The histories of mathematics and physics are closely intertwined with many of the key discoveries in each made by scientists who were active in both areas. Indeed, throughout history the disciplines have cross-fertilized each other.
Already existing mathematics has often proved to be "unreasonably effective" in describing reality while conversely, efforts to describe and explain physical phenomena have often lead to the development of new mathematics.Today, with the progress and growth in each, the two fields are more distinct however they remain two of the most closely related sciences.
The Interdisciplinary Ph.D. in Theoretical Physics is aimed at students who wish to work at this interface. It is broadly based and includes several subdisciplines with the common denominator that each applies advanced mathematical techniques to the study of physical problems.
These include, though are not necessarily limited to: advanced classical mechanics and non-linear processes, classical and quantum field theory, general relativity, many-body theory, partial differential equations of mathematical physics, quantum mechanics, theoretical astrophysics, theoretical condensed matter physics, and theoretical and geophysical fluid mechanics.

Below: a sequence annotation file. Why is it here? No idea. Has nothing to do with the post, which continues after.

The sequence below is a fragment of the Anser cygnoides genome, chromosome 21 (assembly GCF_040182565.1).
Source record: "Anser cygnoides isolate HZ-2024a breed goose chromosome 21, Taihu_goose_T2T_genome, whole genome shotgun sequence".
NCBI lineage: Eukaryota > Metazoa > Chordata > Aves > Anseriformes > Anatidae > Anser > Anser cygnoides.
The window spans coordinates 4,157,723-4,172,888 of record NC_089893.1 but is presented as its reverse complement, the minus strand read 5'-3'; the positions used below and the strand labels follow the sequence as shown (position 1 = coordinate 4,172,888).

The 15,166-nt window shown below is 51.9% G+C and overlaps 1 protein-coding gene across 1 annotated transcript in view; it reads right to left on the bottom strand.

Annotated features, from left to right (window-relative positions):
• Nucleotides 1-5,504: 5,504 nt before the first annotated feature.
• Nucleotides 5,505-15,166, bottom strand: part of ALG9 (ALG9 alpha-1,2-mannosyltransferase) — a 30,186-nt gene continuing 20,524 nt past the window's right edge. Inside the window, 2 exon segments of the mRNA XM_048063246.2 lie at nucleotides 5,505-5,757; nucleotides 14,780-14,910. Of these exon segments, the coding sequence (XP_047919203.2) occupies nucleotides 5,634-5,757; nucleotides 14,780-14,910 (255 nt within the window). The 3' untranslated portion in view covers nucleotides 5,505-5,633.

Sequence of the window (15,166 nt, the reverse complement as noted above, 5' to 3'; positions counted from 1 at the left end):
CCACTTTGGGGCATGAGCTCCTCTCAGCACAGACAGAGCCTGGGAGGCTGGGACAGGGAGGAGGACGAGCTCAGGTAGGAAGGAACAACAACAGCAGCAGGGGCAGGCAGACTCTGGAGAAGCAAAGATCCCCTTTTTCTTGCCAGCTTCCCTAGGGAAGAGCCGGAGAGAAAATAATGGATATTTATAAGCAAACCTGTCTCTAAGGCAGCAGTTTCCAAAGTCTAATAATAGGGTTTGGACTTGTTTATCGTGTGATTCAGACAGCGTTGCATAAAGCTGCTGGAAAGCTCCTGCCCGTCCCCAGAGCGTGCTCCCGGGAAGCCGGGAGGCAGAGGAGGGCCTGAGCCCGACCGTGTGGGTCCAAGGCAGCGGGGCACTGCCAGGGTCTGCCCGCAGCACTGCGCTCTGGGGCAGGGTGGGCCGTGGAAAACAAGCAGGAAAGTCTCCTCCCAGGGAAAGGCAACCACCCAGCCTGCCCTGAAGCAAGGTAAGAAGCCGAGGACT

Currently, thesis supervisors are drawn from the Department of Mathematics and Statistics and the Department of Physics and Physical Oceanography and while the program is primarly intended for students who have a degrees in one or both of these areas, where appropriate it also allows for more general backgrounds.
If you have questions or need clarification on any of the information contained in these pages, please contact Dr. Ivan Booth, Chair of the program or Gail Kenny, the program's administrator. Our mailing address is:
Theoretical Physics Program
Dean of Science Office
Memorial University of Newfoundland
St. John's, NL Canada A1B 3X7